Dominick Cruz Defends Successfully On Strong & Controversial UFC on Versus 6

In what was seemingly a throwaway event between two fairly substantial pay per views, and the last UFC on Versus card, leave it to some lesser known and established fighters to bring in one of the stronger selection of fights on a free card in some time with Dominick Cruz successfully defending his title on free television.

Cruz would show off some wrestling dominance in the main event against Demetrious Johnson by establishing his wrestling base ala Georges St. Pierre. Struggling with the diminutive fighter, who’ll most likely move to flyweight once that division is established, Cruz dominated Johnson with his wrestling prowess after a first round where Johnson’s speed made Cruz look slow for the first time in his career.

A methodical deconstruction of the challenger, Cruz would defend his title for the second time in the UFC and would mark the first time a UFC title has been defended on free television in the Zuffa era since Quinton ‚ÄúRampage” Jackson successfully defended the light heavyweight title against the last Pride middleweight champion in Dan Henderson.

But it was the undercard where the fireworks of the night really took off.

Pat Barry would show some strong standup before being submitted by Stefan Struve in the second round. After a pedestrian first round that could’ve been scored either way, Barry would imitate Jackson by slamming the near seven footer out of an attempted triangle choke but Struve would defend it and sink it in deeper immediately after the impressive looking slam.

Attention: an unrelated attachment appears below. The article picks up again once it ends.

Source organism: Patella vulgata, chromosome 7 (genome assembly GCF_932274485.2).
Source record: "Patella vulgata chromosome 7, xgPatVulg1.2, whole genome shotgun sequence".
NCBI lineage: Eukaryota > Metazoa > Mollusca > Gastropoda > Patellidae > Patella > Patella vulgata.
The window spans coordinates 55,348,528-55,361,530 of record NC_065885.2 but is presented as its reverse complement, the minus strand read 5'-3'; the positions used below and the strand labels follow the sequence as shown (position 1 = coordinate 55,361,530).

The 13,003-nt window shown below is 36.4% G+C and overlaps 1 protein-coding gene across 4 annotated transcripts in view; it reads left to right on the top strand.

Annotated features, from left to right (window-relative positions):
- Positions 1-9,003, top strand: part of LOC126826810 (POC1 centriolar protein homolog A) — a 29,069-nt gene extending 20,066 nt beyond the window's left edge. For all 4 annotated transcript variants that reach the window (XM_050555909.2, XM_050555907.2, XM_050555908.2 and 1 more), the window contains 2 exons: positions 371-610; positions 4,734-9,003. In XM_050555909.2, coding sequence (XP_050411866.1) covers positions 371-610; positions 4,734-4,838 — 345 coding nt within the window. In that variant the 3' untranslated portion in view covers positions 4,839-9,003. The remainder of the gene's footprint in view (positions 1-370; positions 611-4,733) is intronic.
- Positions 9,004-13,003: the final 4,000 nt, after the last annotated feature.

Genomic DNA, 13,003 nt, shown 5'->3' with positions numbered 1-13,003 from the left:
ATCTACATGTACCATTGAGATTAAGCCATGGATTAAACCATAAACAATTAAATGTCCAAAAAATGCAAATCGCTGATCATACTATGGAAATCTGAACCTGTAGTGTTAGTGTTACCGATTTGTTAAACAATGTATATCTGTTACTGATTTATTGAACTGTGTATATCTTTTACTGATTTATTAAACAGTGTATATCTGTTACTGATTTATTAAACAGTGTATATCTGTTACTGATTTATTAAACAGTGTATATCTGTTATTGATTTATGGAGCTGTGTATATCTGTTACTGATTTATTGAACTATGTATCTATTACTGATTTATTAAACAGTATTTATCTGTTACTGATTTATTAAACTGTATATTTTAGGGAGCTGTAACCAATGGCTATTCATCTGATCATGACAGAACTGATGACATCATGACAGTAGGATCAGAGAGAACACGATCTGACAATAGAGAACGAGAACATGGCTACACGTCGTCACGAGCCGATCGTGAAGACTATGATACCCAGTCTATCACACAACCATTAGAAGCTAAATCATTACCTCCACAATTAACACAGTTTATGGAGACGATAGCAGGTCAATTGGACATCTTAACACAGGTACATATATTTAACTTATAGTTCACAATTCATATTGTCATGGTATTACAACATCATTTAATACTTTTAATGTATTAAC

A little controversy would take place in the fight before the heavyweights between welterweights Charlie Brenneman and Anthony Johnson. Johnson was well en route to winning the first round when a devastating leg kick appeared to finish the fight. Replays would show that Brenneman was still conscious and had been still reacting. Mario Yamasaki stopped it a bit too soon based on how it looked and appeared to not check to see if Brenneman was out.

The show’s most impressive fight came on first as Matt Wiman and Mac Danzig finished what they started nearly two years ago in Vancouver. After a premature stoppage ended that fight, they wound up in a three round war that left Danzig a bloodied and beaten loser to Wiman in a very close decision.

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